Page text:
4 Replies to “French Kids Eat Everything by Karen Le Billon”

  1. I want to read this. I have been focusing on real food and avoiding preservatives much to the dismay of my kids and hubby who still crave junky cereal. But I do buy it once in awhile so they don’t go crazy with it when they get it. Everything in moderation.

  2. I raised my kids in a similar way, but they definitely were allowed to express their preferences. They eat what we eat, although there have been times when I make something I know they don’t care for (my middle one really doesn’t like the Tex-Mex flavor profiles, and never has) and allow them to make themselves something else. This started as a sandwich or bowl of cereal, but now they all cook very well for themselves and for us. My college aged child is the most popular roommate because he cooks everything from simple roasted chicken to curry and also bakes bread. I think allowing themselves to take control of their eating is a valuable thing. I don’t like every single food, and I don’t think it’s reasonable to expect a child to either. Their taste buds are much more sensitive, which is why bitter vegetables or spicy food is often “an acquired taste.” I always asked them to taste everything, even if they didn’t like it last time, because we do grow and mature.

    Table manners, on the other hand, are non-negotiable. If one of my kids says they aren’t hungry and don’t want to eat, that’s okay. Only they know how they feel, but they must sit at dinner with us and join the conversation. I think a balance needs to be found between letting children run the show and insisting that they eat everything.

    As a very wise pediatrician once told my mom, there are three things you can’t make a child do: eat, sleep, and poop. The more you make a big deal out of it, the more the child recognizes your lack of control and will defy you just to prove it. My job is to put healthy food in front of them; after that, they need to have some control over their own bodies and choices.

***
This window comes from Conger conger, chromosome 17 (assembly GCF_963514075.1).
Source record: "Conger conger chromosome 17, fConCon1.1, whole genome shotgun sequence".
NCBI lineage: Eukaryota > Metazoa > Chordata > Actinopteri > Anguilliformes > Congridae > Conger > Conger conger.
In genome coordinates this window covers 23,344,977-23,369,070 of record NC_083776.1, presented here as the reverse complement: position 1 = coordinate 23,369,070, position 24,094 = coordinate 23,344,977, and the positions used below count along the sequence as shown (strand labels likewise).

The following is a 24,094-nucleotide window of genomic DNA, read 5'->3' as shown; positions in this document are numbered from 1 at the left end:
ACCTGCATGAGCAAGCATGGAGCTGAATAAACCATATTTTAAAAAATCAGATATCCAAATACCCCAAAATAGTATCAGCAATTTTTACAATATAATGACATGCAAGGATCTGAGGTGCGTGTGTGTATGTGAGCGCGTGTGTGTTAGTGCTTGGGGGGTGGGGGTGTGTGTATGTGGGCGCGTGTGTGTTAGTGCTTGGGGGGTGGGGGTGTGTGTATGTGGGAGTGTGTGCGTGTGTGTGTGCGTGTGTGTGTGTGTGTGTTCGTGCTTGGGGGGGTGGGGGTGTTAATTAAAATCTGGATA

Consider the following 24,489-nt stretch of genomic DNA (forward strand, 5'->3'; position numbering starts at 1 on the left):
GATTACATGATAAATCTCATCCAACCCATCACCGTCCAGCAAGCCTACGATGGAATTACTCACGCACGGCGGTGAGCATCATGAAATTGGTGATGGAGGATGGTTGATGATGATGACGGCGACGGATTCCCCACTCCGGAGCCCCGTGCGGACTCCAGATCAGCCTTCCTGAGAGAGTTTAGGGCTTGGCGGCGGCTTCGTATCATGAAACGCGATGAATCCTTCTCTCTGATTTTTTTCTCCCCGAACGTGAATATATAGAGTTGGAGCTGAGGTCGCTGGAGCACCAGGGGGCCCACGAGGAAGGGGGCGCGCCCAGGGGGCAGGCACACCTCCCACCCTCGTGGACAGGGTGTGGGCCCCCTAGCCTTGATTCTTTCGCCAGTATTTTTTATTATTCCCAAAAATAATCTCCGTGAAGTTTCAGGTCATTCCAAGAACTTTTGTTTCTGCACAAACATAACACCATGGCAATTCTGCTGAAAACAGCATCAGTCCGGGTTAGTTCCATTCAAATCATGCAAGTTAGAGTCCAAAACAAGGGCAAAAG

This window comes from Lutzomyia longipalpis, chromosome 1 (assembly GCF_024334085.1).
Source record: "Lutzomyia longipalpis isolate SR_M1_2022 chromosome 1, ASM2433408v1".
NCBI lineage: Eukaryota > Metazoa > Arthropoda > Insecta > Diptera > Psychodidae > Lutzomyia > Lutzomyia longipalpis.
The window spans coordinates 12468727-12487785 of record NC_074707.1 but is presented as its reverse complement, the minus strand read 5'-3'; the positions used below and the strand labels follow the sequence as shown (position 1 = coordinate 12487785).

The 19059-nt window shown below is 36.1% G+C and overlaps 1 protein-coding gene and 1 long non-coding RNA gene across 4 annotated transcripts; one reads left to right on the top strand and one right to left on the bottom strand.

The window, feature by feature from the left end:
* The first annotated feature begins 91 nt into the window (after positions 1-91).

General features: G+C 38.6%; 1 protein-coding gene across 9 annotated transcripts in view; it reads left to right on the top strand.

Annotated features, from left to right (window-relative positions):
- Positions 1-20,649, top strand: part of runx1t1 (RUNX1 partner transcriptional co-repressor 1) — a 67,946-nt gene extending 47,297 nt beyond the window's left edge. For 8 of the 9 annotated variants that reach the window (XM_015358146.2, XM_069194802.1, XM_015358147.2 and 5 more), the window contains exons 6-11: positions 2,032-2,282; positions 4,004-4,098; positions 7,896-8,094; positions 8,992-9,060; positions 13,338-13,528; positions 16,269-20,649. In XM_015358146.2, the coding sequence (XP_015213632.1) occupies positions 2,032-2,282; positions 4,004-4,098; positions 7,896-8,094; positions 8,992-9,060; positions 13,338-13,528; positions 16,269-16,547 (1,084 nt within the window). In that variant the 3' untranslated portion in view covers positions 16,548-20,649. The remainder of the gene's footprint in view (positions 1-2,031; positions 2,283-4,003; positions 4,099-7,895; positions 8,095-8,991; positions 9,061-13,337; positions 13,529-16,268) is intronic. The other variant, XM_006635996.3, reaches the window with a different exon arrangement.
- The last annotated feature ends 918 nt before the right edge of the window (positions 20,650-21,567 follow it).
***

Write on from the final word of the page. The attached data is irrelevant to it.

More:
1. I have to submit an addendum to this comment: as I said above, my middle child has never like Mexican food. Last night my husband made this awesome burrito bowl type salad that was absolutely delicious! My son ate a little of it, mostly to be polite and he was hungry. About 15 minutes later he complained that his throat felt scratchy and swollen. The recipe did have an awful lot of cilantro in it, and I think he may be one of those people who reacts to it. A Benadryl fixed him right up, so we may have to work harder at avoiding cilantro. No wonder he’s never liked those flavors!

  3. Gosh! Those rules are my rules, which are also the rules I was raised by. And thank heavens, my mother also enforced them with my kids – although they would still get dessert if they didn’t eat all that was put in front of them.
    My mother in law, on the other hand, was always most indulgent. She’d sit there spoon-feeding them to help them eat. For crying out loud! Fortunately, they’d only see her about once a year. The grandchild that lives very close to her is 24 going on 12.
    I applaud your efforts with the step child. She’ll get into her 20s and realise you were the only good guy in her life.
    I also love your dinner guests. It sounds like it would be a fun banquet. 🙂